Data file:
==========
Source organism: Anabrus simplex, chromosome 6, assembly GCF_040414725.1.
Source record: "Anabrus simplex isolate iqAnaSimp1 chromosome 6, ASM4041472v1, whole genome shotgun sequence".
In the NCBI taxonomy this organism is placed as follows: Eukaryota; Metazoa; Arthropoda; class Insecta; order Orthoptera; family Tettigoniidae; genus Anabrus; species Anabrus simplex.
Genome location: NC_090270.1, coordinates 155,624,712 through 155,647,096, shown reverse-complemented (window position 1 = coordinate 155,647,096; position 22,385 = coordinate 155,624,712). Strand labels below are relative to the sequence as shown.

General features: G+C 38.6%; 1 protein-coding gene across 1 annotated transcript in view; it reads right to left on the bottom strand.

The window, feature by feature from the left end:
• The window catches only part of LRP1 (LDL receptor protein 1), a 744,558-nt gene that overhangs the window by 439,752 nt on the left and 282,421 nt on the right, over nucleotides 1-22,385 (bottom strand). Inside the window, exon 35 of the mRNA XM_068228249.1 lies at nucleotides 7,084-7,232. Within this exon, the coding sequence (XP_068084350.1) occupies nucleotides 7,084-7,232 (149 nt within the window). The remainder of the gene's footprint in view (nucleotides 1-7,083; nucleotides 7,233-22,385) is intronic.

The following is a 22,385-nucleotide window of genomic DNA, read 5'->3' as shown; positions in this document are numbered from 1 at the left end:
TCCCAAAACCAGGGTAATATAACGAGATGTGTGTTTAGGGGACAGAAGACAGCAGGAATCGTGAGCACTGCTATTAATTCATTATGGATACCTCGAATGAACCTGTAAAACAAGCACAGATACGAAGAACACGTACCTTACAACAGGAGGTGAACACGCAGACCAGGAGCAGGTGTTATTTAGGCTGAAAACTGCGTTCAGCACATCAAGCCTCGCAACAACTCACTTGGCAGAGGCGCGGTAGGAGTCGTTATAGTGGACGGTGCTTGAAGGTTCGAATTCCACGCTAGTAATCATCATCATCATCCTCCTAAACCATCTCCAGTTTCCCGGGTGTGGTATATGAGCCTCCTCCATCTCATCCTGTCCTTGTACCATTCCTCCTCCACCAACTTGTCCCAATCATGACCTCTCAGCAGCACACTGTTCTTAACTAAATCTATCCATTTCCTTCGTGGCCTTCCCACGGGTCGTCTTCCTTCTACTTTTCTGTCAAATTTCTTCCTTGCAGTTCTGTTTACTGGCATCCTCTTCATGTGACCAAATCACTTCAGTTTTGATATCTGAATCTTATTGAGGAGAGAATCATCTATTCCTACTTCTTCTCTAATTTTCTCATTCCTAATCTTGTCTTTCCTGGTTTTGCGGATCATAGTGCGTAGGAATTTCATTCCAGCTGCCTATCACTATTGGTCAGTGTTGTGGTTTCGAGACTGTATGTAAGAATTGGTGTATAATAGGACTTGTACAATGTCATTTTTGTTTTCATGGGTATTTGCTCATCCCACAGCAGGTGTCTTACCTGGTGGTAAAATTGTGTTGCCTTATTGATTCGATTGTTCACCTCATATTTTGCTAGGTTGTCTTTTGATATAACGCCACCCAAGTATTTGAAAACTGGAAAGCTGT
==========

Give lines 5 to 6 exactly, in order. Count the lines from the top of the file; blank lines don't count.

General features: G+C 38.6%; 1 protein-coding gene across 1 annotated transcript in view; it reads right to left on the bottom strand.

The window, feature by feature from the left end: